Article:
But opportunity had more in store.  There in front of me was a large hole.  I mean 50 feet across and maybe 400 feet long.  Now I want you to think about this.  A brand-new sidewalk, road and bike lane, paint almost still wet and they are digging it up!  
I have been riding next to the 4-foot wall and the super highway for a little while.  I stop again and ask more construction workers where can I go? I do see a dirt path leading to a neighborhood street and ask about it.  NO, very dangerous!  Many robbers, they will stab you and take everything.  The first workers had warned me as well.  Maybe?  Ok, what do we do?  

I look down the expressway and saw that it ended and became a big street.  What about me using the highway?  No, the police will arrest you.  I thought,  no they will not.  How can I get my bike over the wall?  I cannot take off the bags and then put them back on, on the fast road.  I grabbed the bike and walked toward the wall.  The workers followed and when we got to the wall three or four of them took the bike and lifted it over the wall, handing it to a couple of others who had climbed over.  I then asked for a photo which as you can see were very enthusiastic about.   I rode off knowing I had a good story.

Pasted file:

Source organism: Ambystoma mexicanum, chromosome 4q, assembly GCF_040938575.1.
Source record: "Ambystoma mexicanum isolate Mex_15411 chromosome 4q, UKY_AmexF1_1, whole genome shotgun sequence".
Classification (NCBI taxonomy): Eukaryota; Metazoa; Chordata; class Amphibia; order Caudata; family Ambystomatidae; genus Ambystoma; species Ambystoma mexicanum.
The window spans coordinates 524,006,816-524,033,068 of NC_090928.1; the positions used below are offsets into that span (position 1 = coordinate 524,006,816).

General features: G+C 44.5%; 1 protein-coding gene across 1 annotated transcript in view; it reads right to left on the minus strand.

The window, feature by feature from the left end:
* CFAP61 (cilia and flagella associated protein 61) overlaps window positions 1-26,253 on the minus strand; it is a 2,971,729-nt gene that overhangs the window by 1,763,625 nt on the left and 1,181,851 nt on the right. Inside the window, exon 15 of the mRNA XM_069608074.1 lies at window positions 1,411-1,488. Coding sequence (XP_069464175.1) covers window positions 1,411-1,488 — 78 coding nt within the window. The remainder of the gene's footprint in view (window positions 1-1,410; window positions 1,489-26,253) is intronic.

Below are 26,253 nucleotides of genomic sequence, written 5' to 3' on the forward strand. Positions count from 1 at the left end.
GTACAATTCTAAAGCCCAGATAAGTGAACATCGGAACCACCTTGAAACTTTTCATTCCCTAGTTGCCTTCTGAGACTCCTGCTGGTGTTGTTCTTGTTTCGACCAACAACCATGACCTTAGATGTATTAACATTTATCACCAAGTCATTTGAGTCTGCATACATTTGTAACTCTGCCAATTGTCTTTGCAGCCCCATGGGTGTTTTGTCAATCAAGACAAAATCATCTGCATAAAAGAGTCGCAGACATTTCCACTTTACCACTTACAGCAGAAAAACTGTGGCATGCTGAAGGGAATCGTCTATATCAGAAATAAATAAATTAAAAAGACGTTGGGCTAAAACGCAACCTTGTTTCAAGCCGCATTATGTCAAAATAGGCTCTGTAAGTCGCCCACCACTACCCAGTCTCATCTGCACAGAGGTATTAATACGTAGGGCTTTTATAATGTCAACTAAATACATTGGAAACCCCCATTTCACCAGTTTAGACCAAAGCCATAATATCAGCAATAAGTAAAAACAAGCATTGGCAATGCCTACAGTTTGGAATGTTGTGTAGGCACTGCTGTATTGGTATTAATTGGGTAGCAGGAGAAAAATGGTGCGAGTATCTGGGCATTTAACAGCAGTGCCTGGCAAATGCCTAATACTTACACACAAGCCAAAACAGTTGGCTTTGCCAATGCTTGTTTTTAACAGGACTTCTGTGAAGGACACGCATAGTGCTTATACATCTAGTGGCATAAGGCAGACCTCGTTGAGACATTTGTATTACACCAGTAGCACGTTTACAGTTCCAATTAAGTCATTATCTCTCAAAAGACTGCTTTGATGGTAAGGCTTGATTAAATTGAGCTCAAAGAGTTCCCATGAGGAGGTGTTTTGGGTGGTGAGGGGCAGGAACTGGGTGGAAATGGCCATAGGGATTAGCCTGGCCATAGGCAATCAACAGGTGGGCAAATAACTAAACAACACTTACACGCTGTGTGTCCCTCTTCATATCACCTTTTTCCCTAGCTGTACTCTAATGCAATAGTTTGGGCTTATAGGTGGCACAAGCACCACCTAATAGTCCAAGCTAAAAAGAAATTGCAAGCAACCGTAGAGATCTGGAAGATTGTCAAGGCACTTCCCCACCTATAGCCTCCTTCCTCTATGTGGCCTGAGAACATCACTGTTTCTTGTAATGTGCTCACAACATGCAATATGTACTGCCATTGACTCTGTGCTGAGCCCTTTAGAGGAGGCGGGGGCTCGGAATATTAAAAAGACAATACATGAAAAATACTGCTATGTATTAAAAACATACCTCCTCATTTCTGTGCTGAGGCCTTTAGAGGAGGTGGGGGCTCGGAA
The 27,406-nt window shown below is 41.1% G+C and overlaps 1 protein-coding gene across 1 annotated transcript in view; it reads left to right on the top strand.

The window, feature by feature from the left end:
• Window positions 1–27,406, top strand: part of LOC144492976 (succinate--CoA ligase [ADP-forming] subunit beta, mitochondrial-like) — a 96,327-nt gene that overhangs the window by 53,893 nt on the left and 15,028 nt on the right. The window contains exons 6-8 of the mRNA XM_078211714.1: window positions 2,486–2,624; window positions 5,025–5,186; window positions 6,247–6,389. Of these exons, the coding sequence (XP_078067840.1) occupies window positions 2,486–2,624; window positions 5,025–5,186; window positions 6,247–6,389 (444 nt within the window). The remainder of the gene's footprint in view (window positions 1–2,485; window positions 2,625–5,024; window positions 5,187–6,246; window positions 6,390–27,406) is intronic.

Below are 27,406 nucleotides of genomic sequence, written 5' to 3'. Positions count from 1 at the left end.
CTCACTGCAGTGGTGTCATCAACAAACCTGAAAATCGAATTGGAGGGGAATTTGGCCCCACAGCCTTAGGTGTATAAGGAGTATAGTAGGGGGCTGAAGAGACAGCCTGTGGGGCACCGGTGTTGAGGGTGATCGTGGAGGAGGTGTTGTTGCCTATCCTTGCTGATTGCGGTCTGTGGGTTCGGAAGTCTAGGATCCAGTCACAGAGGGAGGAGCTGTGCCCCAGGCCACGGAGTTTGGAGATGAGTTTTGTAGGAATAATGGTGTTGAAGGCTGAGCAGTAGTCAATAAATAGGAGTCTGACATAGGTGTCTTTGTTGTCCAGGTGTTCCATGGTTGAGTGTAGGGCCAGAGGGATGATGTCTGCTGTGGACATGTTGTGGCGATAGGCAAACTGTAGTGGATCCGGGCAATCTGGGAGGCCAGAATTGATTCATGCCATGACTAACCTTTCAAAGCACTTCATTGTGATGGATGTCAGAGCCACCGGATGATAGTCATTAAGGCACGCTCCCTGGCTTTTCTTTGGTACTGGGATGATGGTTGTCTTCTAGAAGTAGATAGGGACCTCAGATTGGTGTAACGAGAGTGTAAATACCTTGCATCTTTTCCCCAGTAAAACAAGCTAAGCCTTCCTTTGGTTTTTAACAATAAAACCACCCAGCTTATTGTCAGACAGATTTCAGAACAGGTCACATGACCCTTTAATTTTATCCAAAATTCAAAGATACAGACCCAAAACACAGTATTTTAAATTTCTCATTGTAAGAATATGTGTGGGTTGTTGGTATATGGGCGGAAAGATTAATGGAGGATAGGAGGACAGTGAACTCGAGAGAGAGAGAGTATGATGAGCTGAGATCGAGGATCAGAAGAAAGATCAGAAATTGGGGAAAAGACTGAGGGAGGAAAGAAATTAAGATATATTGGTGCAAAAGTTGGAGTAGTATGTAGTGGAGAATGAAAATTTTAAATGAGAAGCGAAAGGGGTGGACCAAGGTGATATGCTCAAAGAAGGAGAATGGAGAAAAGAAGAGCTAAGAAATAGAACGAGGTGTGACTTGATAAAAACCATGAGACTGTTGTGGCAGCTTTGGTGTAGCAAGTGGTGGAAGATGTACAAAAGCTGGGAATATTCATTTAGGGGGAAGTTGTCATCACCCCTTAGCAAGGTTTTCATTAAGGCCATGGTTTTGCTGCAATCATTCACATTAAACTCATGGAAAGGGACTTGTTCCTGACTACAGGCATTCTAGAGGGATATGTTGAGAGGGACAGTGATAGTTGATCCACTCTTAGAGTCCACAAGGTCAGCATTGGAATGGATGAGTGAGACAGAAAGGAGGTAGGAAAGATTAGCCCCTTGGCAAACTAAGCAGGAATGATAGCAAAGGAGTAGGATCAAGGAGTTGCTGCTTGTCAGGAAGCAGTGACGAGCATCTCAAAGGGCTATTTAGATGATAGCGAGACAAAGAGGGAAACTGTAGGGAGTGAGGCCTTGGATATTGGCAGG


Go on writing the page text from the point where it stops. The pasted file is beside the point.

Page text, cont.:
Stopping at a gas station for a cold drink I was warned again about robbers.  Wow, this town must be bad.  
Tonight, walking around I saw this was a busy place, but I did not feel unsafe.  Will see tomorrow, but I do wonder why so many workers feel their town is so dangerous. 

—Bill H.

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Meetings

February 1, 2020

San Gil*continued,
Colombia

( *pronounced “Hill”)

The other day I wrote about meeting people while traveling.  I said that I did not think I was capable of much of that kind of thing.  I still believe it to be true, but yesterday was a little eye-opener.
Returning from visiting Barachara, a nearby colonial town on the Colombian historic register, I received a text from an expat living in Colombia.  He wanted to know what I was up to.  I met him through a connection from Ashland.  
I shared my day a little with David as I stopped at a balcony restaurant for a beer.  It is a great place as it overlooks the busy and pleasent main plaza.  I was introduced to El Balcony by Hale, the Turkish cyclist whom I met while walking my bike along the street.  

Sharing a Beer in San Gil
Sharing a Beer in San Gil
I had arranged through my hostess to purchase a bus ticket to Santa Marta, a town 200 km north of Cartagena.  Another expat had suggested that it would make for a good trip to ride from Santa Marta to Cartagena.  So, I texted Steve, sharing I was soon on my way.  He wanted a map of where I was staying, so I sent him one.